Why I Blog

If you haven’t noticed the new content on this site has got a little scarce for the past few months. To be very honest my life seems to have been a bit crazy, both professionally and personally, and writing, unfortunately, has been back-burnered. On my drive home yesterday I was listening to Paul Woodward‘s excellent ExploreVM podcast episode with Melissa Palmer where she was speaking about the process of writing her excellent book “IT Architect Series: The Journey“. This served to remind me that I really should get back to writing as I’ve got a few topics I really need to blog about.

So as these things often happen in my head this led me this morning to think about why I blog in the first place. There are a number of reasons I do this and I thought for those that are passionate about any topic but in this case about technology maybe a little bit of the why would be the thing to get you started yourself.

1. So I can remember how I did something. Way back in the olden days (2004ish?) when my blog was called tastyyellowsnow.com this was the main reason I created the blog. I was 3 jobs into my career and all of my notes for how to do anything were saved in Outlook notes that I move from a work account to PST to work account to PST to work account. I was tired of doing it that way so I thought I’d try putting it out there. That hawtness ran on some asp based package with an Access database on the backend (I still have it!), and while some of the content was absolutely horrible the reason behind it is still my primary driver, to make sure if I figured out how to do something a certain way I could remember how to do it when I invariably had to do it again. Looking through some of those titles some like “Changing the Music On Hold Volume in Cisco CallManager” and “Recovering from a Bad Domain Controller Demotion” are still actually relevant. It’s nice to know where to find those things.

2. So that others can learn how I did something. I joked on twitter the other day that in preparing a Career Day talk for my daughter’s Kindergarten class that I should title it “SysAdmin: I Google things for those who will not”. If you are new to IT or aspire to work as an *Admin  I cannot express how much of my “how in the world do you know that” is simply being good at feeding errors into google and processing the results. There may be 20 posts on how to do a single task but one of them will make more sense to me than others. Because of that, I try to feed many things back into the collective Google, especially the things that I wasn’t able to find much on or that I had to piece together through multiple KB articles and blog posts. In doing so I really do hope that I help others get their job done without having somebody send them the sticker to the right.

3. Writing something down in a manner you expect others to understand can often provide clarity. There’s an old adage that says “the best way to learn something is to teach it.” While yes, it is cliché, speaking as a former adjunct college professor and current internal staff trainer when needed, it is absolutely true. When I am learning something new or I have just finished working through a complex issue I find that documenting it, either here or internally helps to solidify what the core issue was, what components led to the issue, how the problem was solved and finally how it can be prevented in the future.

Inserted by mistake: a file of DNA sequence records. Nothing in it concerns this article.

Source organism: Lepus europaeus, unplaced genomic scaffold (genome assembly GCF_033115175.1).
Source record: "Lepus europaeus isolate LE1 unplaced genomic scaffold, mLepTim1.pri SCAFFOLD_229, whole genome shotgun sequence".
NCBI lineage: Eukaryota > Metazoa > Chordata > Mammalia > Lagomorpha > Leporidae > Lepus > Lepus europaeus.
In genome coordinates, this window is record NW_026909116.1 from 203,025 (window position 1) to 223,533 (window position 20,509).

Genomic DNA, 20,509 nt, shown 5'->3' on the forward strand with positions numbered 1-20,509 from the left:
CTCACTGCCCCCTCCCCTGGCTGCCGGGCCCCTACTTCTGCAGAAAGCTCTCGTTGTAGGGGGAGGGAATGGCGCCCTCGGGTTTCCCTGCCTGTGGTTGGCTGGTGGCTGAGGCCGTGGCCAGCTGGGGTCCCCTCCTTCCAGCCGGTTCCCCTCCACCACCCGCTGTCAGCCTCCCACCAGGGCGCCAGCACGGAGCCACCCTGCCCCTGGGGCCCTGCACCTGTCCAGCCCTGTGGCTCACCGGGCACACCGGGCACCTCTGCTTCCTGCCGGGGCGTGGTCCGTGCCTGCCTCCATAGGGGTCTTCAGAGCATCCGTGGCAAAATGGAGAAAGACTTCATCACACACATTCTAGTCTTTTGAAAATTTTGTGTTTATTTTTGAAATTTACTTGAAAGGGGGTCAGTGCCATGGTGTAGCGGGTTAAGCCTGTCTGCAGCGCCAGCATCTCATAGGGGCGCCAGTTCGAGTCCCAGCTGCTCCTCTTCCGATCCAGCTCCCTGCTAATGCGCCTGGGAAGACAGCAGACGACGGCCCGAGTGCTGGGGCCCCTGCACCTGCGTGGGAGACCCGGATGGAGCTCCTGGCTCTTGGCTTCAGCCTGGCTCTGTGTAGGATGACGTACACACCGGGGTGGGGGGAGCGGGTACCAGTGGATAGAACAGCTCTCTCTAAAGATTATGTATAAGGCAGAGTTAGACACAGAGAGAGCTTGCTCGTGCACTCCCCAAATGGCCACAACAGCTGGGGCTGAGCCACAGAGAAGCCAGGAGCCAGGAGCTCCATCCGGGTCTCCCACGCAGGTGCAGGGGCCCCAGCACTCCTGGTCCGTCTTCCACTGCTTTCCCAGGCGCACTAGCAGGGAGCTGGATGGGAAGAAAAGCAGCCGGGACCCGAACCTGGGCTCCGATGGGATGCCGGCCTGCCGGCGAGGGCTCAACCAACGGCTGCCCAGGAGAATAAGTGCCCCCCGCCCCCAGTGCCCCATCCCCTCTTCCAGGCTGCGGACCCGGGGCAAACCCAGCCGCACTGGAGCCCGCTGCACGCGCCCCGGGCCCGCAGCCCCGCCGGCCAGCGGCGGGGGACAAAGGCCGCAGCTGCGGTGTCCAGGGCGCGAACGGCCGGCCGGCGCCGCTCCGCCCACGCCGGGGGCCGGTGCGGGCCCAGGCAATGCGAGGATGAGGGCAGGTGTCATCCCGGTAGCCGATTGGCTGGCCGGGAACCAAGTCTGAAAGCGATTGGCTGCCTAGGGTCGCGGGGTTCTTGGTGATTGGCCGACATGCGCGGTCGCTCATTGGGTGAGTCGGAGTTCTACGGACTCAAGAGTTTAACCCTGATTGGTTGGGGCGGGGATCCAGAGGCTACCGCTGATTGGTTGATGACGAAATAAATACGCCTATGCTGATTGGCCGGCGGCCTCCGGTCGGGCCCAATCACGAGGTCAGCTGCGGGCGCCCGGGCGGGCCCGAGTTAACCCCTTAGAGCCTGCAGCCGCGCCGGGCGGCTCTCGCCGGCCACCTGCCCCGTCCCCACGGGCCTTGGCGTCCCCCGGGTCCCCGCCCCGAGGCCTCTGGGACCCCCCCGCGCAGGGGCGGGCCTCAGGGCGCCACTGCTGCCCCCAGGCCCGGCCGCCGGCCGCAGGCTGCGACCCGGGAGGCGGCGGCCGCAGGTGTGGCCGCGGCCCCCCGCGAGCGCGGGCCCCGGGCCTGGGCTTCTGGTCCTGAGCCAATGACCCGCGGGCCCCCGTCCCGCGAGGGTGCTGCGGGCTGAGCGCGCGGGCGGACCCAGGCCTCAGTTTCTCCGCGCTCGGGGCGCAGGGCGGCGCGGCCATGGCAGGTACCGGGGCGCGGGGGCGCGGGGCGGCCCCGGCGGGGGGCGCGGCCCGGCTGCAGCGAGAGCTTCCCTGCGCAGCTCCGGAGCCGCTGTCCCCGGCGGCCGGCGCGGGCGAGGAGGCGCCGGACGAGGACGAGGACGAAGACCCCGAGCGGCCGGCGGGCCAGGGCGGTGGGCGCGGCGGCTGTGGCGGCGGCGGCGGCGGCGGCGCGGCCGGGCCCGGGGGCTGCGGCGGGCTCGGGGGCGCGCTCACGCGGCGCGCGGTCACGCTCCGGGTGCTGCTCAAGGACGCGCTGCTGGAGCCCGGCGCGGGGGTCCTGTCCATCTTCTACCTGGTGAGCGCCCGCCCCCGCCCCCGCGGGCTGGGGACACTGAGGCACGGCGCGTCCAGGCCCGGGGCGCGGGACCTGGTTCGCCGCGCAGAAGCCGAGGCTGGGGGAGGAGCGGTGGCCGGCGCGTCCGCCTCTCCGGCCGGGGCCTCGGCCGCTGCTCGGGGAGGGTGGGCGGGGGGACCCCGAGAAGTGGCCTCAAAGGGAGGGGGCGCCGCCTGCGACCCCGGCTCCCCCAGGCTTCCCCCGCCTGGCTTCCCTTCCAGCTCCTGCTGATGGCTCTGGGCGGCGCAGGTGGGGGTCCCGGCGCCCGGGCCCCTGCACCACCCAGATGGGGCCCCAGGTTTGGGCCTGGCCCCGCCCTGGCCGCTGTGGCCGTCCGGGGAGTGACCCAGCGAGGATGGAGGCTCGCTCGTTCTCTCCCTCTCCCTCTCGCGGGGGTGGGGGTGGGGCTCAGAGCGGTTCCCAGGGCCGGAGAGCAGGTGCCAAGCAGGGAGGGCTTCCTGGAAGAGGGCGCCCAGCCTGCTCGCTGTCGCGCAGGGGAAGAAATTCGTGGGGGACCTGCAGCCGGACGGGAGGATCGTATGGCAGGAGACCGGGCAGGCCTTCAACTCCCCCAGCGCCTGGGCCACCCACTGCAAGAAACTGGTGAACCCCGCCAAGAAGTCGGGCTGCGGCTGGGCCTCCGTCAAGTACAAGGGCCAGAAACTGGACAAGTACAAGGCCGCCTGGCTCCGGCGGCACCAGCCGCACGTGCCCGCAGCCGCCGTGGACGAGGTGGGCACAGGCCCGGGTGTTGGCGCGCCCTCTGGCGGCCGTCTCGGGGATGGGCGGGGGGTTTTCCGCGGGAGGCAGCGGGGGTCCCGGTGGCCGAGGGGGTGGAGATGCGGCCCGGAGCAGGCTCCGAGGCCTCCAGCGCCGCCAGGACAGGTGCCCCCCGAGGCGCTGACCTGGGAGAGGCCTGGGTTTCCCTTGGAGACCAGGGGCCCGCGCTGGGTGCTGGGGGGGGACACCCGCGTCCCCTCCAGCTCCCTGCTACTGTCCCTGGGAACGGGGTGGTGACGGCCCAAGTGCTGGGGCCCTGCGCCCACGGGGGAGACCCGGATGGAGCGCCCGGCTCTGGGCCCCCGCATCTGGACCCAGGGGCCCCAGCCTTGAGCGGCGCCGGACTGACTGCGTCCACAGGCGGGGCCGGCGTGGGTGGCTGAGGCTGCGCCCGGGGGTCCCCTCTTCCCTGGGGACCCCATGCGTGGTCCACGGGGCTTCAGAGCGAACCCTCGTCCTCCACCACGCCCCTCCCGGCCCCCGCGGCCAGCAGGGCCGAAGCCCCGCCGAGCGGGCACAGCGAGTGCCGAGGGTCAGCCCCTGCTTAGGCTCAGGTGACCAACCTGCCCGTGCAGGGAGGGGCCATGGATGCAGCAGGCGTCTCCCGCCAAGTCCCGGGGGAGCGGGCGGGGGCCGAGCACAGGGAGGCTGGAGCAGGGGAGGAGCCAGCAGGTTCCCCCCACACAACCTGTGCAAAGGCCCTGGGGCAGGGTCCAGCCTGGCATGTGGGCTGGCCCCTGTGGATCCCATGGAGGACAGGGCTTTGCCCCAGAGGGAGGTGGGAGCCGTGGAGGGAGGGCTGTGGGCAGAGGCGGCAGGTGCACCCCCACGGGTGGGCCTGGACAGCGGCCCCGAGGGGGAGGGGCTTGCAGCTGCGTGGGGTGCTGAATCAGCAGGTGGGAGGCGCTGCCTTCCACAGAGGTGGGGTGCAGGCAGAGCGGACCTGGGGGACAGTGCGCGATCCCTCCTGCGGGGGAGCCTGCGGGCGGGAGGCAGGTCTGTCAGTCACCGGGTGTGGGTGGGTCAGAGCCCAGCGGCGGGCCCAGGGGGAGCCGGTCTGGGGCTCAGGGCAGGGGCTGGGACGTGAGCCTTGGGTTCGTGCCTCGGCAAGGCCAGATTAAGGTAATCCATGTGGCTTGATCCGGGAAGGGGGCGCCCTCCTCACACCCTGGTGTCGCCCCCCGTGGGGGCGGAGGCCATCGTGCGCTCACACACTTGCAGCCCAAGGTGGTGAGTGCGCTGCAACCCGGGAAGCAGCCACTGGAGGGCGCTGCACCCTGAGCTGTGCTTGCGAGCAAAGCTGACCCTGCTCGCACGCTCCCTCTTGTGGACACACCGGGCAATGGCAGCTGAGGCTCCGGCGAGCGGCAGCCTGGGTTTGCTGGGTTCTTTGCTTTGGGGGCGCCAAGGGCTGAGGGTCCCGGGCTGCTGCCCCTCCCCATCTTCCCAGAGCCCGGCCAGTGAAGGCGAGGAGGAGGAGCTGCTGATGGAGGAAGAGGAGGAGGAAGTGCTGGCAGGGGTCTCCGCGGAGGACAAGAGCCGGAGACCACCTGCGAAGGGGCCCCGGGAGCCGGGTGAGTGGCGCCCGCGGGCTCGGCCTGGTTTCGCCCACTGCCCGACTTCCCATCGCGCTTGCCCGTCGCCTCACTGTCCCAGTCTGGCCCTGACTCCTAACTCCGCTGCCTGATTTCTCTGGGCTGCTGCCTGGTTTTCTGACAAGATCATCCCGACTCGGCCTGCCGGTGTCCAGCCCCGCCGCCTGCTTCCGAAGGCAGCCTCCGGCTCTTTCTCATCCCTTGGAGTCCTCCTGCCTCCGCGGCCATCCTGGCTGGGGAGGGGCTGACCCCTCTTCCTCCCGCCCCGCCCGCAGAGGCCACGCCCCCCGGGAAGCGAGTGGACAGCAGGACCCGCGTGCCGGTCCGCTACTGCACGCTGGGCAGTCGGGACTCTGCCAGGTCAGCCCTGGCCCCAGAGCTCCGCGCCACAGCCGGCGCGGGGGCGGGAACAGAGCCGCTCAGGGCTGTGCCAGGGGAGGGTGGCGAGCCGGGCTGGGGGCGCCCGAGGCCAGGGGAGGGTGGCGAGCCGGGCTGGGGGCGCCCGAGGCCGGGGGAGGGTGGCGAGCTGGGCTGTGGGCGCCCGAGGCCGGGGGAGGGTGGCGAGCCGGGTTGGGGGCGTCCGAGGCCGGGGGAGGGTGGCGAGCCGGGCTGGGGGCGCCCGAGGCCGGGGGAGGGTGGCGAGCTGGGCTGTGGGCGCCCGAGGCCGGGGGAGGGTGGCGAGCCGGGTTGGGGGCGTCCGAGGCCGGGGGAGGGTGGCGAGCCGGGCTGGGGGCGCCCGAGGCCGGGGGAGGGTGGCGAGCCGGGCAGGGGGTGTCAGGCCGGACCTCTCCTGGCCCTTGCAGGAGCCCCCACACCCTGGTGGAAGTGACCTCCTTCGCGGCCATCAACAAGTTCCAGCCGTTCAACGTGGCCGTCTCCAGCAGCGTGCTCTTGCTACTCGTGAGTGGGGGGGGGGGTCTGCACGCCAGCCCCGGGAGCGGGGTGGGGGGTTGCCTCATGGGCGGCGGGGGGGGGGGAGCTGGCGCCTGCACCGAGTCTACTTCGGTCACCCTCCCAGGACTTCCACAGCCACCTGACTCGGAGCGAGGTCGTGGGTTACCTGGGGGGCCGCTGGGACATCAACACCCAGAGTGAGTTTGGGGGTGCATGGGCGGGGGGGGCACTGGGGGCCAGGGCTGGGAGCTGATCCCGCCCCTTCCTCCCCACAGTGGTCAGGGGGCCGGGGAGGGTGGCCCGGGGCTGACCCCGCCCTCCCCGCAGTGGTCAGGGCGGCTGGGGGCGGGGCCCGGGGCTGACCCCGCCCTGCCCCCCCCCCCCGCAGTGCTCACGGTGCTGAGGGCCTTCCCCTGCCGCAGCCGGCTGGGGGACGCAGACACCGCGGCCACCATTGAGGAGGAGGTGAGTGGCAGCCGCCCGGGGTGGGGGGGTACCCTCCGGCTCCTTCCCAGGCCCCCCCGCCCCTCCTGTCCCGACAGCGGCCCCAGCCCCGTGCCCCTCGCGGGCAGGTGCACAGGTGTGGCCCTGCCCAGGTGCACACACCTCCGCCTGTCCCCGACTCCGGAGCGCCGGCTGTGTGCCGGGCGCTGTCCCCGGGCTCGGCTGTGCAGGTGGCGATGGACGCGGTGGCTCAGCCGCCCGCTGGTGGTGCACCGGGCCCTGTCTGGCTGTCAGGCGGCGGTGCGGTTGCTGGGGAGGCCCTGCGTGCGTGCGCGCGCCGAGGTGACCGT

Conclusion

Those are the reasons why you see new things here from time to time.  I do want to mention one thing you did not see above and that was to gain access to influencer programs. I’ve been very fortunate to be included in the vExpert and Veeam Vanguard communities and while many will say the way to get there is through blogging I disagree. I think the best way to achieve those accolades and keep them is the develop your own version of commitment to the Tech Community.  If you find that giving things back to the community at large is something you find value in then you will find a way to do it, blogging, tweeting, podcasting, or any other way. If that’s a goal of yours and blogging or writing isn’t your thing, there is any number of ways to meet that goal as long as you focus on why you are in the community to start with.

As life has its ups and downs so does the regularity of content here. What are your reasons for blogging? If you have thought about it and haven’t done it yet, why not? Let’s continue the discussion on Twitter by reaching out @k00laidIT and help the distributed mind grow.

One Comment

  1. Matt Crape

    All of the above definitely applies to me, but one other reason I blog is to learn or understand something better. I often find that as I am writing out a process, more questions come to mind. I can easily go down a rabbit hole, but by the end, I have a much better understanding of something that I thought I already knew.